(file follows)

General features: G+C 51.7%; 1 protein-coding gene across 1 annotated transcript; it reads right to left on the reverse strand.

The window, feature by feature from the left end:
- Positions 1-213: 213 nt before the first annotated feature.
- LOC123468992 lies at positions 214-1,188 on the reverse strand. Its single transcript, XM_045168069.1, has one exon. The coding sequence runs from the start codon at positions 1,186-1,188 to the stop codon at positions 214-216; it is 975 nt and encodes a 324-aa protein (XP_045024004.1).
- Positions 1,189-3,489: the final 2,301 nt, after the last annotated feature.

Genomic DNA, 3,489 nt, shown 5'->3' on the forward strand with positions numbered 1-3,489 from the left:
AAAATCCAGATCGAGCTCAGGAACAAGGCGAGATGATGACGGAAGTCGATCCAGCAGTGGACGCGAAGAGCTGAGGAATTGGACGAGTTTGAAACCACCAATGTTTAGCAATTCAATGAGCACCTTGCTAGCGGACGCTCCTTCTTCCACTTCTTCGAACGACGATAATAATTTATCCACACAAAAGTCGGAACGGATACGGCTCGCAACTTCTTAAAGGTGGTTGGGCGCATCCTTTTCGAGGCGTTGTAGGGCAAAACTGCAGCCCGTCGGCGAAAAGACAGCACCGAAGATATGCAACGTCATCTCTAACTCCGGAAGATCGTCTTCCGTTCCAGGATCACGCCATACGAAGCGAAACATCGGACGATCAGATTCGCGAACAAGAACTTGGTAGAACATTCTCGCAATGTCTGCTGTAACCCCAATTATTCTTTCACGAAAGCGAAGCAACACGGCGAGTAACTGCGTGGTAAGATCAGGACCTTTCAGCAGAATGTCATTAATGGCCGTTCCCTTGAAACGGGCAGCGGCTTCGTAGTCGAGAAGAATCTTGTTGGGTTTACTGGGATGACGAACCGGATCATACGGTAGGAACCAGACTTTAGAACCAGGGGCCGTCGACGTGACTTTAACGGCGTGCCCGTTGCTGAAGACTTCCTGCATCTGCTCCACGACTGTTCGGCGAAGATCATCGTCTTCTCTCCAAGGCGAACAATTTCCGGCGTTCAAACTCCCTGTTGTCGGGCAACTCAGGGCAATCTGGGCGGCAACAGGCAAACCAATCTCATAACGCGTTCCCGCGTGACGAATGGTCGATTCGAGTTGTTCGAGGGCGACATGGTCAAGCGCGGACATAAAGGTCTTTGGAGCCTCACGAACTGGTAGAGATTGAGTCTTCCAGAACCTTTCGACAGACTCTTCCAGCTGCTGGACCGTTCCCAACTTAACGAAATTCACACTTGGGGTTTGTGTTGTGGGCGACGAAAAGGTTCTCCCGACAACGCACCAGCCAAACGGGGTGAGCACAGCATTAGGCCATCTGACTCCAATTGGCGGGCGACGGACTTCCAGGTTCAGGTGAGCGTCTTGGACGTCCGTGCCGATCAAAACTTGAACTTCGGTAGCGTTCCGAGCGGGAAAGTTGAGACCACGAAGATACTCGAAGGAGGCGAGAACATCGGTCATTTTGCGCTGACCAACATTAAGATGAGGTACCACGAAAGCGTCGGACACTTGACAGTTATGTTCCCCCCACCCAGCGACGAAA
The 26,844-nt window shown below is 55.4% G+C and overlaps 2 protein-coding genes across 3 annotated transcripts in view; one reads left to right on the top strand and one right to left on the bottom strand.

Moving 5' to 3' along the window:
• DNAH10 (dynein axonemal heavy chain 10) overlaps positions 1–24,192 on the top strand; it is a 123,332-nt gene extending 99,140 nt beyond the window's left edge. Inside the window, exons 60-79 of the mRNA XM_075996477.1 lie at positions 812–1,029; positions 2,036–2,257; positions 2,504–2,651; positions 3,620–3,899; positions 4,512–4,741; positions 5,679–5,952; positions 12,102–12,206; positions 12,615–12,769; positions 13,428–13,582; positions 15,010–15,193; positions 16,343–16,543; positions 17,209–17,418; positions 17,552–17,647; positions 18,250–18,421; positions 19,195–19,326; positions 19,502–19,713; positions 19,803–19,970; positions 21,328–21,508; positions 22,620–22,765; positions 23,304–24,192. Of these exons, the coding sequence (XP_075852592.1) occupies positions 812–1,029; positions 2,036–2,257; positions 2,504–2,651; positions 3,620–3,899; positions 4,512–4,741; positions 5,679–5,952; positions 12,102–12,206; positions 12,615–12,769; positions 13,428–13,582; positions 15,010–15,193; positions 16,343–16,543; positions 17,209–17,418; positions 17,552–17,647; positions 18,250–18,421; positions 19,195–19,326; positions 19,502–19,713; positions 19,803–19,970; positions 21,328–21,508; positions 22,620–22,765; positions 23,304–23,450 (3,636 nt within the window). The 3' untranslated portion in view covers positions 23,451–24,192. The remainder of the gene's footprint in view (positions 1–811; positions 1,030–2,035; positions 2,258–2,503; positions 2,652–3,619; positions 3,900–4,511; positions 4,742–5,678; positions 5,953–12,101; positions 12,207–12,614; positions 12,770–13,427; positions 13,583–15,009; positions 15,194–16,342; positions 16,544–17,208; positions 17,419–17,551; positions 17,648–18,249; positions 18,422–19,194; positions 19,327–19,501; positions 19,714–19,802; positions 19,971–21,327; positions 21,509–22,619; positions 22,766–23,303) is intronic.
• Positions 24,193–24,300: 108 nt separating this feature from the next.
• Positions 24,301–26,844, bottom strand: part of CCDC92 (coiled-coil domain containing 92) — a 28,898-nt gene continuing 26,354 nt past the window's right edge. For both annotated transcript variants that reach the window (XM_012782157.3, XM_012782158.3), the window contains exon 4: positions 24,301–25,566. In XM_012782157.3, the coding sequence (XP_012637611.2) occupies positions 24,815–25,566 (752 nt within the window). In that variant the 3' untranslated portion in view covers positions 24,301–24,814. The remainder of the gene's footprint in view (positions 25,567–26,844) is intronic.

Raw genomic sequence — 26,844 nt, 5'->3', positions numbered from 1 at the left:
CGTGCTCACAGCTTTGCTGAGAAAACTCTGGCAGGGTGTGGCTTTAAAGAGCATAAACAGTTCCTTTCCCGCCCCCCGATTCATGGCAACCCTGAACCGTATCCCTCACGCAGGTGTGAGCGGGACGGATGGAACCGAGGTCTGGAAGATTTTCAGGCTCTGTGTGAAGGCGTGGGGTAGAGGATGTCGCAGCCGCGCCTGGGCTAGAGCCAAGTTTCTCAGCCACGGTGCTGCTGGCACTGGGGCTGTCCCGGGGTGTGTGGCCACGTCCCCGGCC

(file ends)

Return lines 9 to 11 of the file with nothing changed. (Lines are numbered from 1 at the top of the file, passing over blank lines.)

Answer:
Moving 5' to 3' along the window:
• DNAH10 (dynein axonemal heavy chain 10) overlaps positions 1–24,192 on the top strand; it is a 123,332-nt gene extending 99,140 nt beyond the window's left edge. Inside the window, exons 60-79 of the mRNA XM_075996477.1 lie at positions 812–1,029; positions 2,036–2,257; positions 2,504–2,651; positions 3,620–3,899; positions 4,512–4,741; positions 5,679–5,952; positions 12,102–12,206; positions 12,615–12,769; positions 13,428–13,582; positions 15,010–15,193; positions 16,343–16,543; positions 17,209–17,418; positions 17,552–17,647; positions 18,250–18,421; positions 19,195–19,326; positions 19,502–19,713; positions 19,803–19,970; positions 21,328–21,508; positions 22,620–22,765; positions 23,304–24,192. Of these exons, the coding sequence (XP_075852592.1) occupies positions 812–1,029; positions 2,036–2,257; positions 2,504–2,651; positions 3,620–3,899; positions 4,512–4,741; positions 5,679–5,952; positions 12,102–12,206; positions 12,615–12,769; positions 13,428–13,582; positions 15,010–15,193; positions 16,343–16,543; positions 17,209–17,418; positions 17,552–17,647; positions 18,250–18,421; positions 19,195–19,326; positions 19,502–19,713; positions 19,803–19,970; positions 21,328–21,508; positions 22,620–22,765; positions 23,304–23,450 (3,636 nt within the window). The 3' untranslated portion in view covers positions 23,451–24,192. The remainder of the gene's footprint in view (positions 1–811; positions 1,030–2,035; positions 2,258–2,503; positions 2,652–3,619; positions 3,900–4,511; positions 4,742–5,678; positions 5,953–12,101; positions 12,207–12,614; positions 12,770–13,427; positions 13,583–15,009; positions 15,194–16,342; positions 16,544–17,208; positions 17,419–17,551; positions 17,648–18,249; positions 18,422–19,194; positions 19,327–19,501; positions 19,714–19,802; positions 19,971–21,327; positions 21,509–22,619; positions 22,766–23,303) is intronic.
• Positions 24,193–24,300: 108 nt separating this feature from the next.